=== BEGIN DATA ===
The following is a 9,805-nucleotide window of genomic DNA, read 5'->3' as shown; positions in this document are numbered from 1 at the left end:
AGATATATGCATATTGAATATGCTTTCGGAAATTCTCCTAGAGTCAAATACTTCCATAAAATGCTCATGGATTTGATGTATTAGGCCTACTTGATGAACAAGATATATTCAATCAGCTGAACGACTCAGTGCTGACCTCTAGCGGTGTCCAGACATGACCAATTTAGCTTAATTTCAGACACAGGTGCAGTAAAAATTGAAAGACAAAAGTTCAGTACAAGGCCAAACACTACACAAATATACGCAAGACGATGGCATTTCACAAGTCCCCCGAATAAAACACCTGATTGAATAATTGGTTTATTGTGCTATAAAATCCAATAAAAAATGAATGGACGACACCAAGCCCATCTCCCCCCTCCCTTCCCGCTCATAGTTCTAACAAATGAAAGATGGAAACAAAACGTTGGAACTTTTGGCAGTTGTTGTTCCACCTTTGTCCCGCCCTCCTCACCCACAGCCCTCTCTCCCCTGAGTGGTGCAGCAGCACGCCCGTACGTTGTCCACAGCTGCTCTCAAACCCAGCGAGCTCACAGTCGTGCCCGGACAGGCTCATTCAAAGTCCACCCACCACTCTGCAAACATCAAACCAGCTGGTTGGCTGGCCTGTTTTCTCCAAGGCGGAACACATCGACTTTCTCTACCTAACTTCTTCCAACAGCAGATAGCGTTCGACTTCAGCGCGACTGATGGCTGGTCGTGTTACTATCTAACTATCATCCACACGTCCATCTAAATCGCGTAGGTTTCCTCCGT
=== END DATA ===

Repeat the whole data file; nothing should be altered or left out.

The following is a 9,805-nucleotide window of genomic DNA, read 5'->3' as shown; positions in this document are numbered from 1 at the left end:
AGATATATGCATATTGAATATGCTTTCGGAAATTCTCCTAGAGTCAAATACTTCCATAAAATGCTCATGGATTTGATGTATTAGGCCTACTTGATGAACAAGATATATTCAATCAGCTGAACGACTCAGTGCTGACCTCTAGCGGTGTCCAGACATGACCAATTTAGCTTAATTTCAGACACAGGTGCAGTAAAAATTGAAAGACAAAAGTTCAGTACAAGGCCAAACACTACACAAATATACGCAAGACGATGGCATTTCACAAGTCCCCCGAATAAAACACCTGATTGAATAATTGGTTTATTGTGCTATAAAATCCAATAAAAAATGAATGGACGACACCAAGCCCATCTCCCCCCTCCCTTCCCGCTCATAGTTCTAACAAATGAAAGATGGAAACAAAACGTTGGAACTTTTGGCAGTTGTTGTTCCACCTTTGTCCCGCCCTCCTCACCCACAGCCCTCTCTCCCCTGAGTGGTGCAGCAGCACGCCCGTACGTTGTCCACAGCTGCTCTCAAACCCAGCGAGCTCACAGTCGTGCCCGGACAGGCTCATTCAAAGTCCACCCACCACTCTGCAAACATCAAACCAGCTGGTTGGCTGGCCTGTTTTCTCCAAGGCGGAACACATCGACTTTCTCTACCTAACTTCTTCCAACAGCAGATAGCGTTCGACTTCAGCGCGACTGATGGCTGGTCGTGTTACTATCTAACTATCATCCACACGTCCATCTAAATCGCGTAGGTTTCCTCCGT